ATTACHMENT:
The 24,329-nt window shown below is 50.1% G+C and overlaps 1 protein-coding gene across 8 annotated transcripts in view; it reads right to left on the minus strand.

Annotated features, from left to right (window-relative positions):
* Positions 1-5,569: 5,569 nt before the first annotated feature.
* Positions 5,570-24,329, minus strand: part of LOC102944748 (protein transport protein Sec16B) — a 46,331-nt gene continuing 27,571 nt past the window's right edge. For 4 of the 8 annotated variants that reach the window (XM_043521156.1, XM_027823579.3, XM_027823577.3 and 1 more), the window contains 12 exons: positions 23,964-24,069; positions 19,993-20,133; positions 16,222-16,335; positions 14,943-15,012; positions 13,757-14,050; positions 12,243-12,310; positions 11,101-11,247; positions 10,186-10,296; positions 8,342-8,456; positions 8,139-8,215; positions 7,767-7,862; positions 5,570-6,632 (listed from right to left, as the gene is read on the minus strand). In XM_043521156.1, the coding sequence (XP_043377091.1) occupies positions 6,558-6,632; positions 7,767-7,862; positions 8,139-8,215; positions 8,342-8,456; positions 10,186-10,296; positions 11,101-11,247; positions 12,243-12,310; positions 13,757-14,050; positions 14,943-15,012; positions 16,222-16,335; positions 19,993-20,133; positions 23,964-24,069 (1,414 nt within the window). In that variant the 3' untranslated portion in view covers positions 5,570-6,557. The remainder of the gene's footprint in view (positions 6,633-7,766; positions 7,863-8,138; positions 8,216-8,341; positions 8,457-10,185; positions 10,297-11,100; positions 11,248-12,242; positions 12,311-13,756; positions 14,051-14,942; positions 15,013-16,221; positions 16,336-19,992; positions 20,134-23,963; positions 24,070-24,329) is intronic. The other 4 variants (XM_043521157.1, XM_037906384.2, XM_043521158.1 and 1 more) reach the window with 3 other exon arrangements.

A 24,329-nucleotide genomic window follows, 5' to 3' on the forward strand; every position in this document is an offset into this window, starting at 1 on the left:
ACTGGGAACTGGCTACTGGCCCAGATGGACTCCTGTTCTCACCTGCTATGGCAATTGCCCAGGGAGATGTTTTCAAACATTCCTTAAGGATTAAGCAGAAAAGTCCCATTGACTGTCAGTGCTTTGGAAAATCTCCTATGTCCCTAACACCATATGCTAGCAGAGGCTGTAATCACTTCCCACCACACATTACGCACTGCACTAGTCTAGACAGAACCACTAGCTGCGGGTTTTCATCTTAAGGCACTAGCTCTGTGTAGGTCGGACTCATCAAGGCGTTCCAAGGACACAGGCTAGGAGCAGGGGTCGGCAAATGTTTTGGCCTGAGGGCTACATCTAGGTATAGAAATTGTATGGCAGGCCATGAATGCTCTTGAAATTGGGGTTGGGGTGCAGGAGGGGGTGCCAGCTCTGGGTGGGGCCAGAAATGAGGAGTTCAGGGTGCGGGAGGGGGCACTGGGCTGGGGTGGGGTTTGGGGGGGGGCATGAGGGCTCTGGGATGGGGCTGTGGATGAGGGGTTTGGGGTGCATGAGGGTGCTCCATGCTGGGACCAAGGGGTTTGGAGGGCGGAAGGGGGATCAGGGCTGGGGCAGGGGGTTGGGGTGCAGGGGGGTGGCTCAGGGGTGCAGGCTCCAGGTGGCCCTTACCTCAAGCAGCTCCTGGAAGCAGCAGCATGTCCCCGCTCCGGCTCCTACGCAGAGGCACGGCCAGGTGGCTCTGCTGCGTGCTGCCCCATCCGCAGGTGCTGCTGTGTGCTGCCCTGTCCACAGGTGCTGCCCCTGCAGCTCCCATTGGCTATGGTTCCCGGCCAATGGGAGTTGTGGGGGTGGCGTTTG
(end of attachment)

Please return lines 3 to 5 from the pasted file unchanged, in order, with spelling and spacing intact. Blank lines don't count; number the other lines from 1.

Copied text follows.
* Positions 1-5,569: 5,569 nt before the first annotated feature.
* Positions 5,570-24,329, minus strand: part of LOC102944748 (protein transport protein Sec16B) — a 46,331-nt gene continuing 27,571 nt past the window's right edge. For 4 of the 8 annotated variants that reach the window (XM_043521156.1, XM_027823579.3, XM_027823577.3 and 1 more), the window contains 12 exons: positions 23,964-24,069; positions 19,993-20,133; positions 16,222-16,335; positions 14,943-15,012; positions 13,757-14,050; positions 12,243-12,310; positions 11,101-11,247; positions 10,186-10,296; positions 8,342-8,456; positions 8,139-8,215; positions 7,767-7,862; positions 5,570-6,632 (listed from right to left, as the gene is read on the minus strand). In XM_043521156.1, the coding sequence (XP_043377091.1) occupies positions 6,558-6,632; positions 7,767-7,862; positions 8,139-8,215; positions 8,342-8,456; positions 10,186-10,296; positions 11,101-11,247; positions 12,243-12,310; positions 13,757-14,050; positions 14,943-15,012; positions 16,222-16,335; positions 19,993-20,133; positions 23,964-24,069 (1,414 nt within the window). In that variant the 3' untranslated portion in view covers positions 5,570-6,557. The remainder of the gene's footprint in view (positions 6,633-7,766; positions 7,863-8,138; positions 8,216-8,341; positions 8,457-10,185; positions 10,297-11,100; positions 11,248-12,242; positions 12,311-13,756; positions 14,051-14,942; positions 15,013-16,221; positions 16,336-19,992; positions 20,134-23,963; positions 24,070-24,329) is intronic. The other 4 variants (XM_043521157.1, XM_037906384.2, XM_043521158.1 and 1 more) reach the window with 3 other exon arrangements.

A 24,329-nucleotide genomic window follows, 5' to 3' on the forward strand; every position in this document is an offset into this window, starting at 1 on the left: